You know it’s spring in Germany when people start to eagerly anticipate the arrival of weißer Spargel (white asparagus). Unlike green asparagus, white asparagus is deprived of light while it’s grown so it cannot produce chlorophyll. High in vitamins and minerals, low in calories, and milder in flavour than green asparagus, white asparagus is a beloved spring veggie here in Germany.
Despite its huge popularity, I haven’t eaten much white asparagus. Last year I bought a bundle of white asparagus at the grocery store with every intention of creating a delicious dish with it. Unfortunately, my lack of asparagus cooking knowledge and the building pressure of preparing a worthy dish meant that the bundle just sat in my tiny refrigerator crisper drawer until it eventually went bad.
I was determined to become better acquainted with white asparagus this season and was happy to get the chance to visit a local Spargelbesen with the International Women’s Club of Stuttgart a few weeks ago. A Besen (or Besenwirtschaft) is a seasonal, pop-up restaurant that serves regional ingredients and products. The Bauerle Besen that we visited in Fellbach features a different specialty ingredient depending on the season; they serve white asparagus dishes in the spring, beef dishes in the summer, and goose dishes in the fall.
Right next door to the Besen, there’s a little farmer’s market where you can buy fresh produce including seasonal white asparagus straight from the farm.
As soon as I walked into the Spargelbesen, I was glad that we had a reservation – it seemed like every table was booked on an early Tuesday evening. The menu features a wide range of Spargel dishes, from simply cooked with hollandaise sauce, to Flammkuchen, to Maultaschen, and more. Prior to our meals, we were each served a small bowl of hot broth, which I later learned was the liquid left over from cooking the asparagus. It was extremely tasty – I recommend saving your asparagus cooking broth to sip at home!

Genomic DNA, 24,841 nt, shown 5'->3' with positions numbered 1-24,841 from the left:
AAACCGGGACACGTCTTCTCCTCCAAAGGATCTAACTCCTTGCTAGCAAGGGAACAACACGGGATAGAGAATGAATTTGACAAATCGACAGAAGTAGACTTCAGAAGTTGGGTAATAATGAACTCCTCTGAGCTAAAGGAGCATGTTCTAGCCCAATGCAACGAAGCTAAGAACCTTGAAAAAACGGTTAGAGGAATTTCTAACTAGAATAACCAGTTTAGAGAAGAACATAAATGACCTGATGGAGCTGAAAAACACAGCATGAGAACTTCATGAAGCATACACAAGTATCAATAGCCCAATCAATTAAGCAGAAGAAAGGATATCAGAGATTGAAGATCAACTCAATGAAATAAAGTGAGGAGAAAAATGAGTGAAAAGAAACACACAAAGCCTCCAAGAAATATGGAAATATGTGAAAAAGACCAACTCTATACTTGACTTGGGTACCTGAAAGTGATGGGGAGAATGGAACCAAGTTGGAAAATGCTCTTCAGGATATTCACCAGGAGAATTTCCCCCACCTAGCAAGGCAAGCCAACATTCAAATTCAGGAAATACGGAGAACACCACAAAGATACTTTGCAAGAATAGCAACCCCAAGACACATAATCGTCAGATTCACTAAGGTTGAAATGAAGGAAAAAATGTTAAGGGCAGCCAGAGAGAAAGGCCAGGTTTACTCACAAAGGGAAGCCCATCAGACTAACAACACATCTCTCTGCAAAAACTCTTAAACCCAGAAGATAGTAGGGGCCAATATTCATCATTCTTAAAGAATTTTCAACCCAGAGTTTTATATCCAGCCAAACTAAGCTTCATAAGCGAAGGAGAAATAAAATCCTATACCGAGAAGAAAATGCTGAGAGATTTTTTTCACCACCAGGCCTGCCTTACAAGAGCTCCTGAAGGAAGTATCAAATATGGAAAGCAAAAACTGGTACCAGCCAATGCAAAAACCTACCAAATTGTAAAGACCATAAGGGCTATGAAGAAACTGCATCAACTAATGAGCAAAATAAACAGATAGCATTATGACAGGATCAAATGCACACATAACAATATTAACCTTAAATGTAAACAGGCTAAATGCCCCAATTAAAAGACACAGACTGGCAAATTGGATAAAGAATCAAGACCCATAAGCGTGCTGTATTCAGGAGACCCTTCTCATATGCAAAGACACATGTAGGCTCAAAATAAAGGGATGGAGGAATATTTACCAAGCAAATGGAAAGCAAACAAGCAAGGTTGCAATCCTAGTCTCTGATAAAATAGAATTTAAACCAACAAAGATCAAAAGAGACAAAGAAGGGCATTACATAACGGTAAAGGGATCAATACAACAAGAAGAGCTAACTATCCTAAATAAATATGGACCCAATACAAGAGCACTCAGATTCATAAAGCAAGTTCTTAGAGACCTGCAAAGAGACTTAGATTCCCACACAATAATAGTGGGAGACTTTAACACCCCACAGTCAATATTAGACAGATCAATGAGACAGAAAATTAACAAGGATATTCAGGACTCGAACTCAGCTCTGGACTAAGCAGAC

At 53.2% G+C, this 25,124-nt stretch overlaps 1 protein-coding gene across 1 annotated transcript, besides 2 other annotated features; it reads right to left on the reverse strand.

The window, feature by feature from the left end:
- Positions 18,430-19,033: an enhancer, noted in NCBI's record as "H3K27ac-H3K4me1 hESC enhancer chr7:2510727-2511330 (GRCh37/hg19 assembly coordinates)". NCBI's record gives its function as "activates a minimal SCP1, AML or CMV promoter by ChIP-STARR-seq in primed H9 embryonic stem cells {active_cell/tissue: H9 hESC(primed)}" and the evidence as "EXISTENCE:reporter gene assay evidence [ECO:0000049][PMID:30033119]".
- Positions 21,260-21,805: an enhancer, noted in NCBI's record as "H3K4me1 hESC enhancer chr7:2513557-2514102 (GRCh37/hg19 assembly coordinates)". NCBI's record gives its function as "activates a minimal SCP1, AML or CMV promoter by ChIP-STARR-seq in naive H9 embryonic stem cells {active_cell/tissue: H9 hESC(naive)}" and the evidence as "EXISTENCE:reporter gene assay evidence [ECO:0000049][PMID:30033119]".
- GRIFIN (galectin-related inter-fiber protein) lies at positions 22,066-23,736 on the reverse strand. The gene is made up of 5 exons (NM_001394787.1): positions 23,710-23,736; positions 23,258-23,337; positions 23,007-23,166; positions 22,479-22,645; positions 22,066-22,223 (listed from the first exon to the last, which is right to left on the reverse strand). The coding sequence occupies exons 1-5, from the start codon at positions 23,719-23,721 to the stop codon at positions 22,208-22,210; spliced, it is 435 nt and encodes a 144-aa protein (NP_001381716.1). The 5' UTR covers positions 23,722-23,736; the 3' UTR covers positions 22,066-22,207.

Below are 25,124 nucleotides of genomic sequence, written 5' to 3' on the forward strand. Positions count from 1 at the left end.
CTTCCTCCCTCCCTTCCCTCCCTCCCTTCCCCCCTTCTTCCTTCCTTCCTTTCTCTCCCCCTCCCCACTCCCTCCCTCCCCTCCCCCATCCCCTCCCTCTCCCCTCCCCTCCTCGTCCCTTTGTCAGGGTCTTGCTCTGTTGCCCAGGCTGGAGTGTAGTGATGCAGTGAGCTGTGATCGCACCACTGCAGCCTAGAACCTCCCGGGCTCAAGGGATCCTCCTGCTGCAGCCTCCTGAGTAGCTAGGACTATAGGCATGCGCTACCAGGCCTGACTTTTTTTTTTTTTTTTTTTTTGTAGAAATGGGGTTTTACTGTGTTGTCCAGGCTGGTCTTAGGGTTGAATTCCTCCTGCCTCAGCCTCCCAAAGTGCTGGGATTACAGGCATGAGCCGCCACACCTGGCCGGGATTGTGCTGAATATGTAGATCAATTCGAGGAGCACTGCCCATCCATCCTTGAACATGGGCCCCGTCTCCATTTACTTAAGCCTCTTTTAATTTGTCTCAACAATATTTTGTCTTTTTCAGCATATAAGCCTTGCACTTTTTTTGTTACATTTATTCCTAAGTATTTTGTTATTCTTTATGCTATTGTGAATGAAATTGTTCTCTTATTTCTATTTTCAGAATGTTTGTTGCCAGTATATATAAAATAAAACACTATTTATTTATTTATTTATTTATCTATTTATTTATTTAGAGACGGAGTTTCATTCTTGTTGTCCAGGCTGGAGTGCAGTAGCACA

I wasn’t very hungry that evening so I only ordered a bowl of white asparagus Riesling soup which was perfectly smooth and creamy. My dining companions ordered cooked white asparagus with hollandaise sauce either by itself or with different accompaniments such as potatoes or pancakes.
I highly recommend a visit to Bauerle Besen if you’re a fan of white asparagus. Just make sure to make a reservation beforehand!
How to get there: The Bauerle Spargelbesen is located at Höhe 1 in Fellbach in northeast Stuttgart. The Spargelbesen is open daily from 11am-11pm from April 1 to June 24, 2016. It’s most easily reached by car but if using public transportation, you can take the S-Bahn on lines S2 or S3 to the Sommerrain stop and walk for about 10-15 minutes to the Besen.
Have you ever tried white asparagus? What did you think? Let me know in the comments below!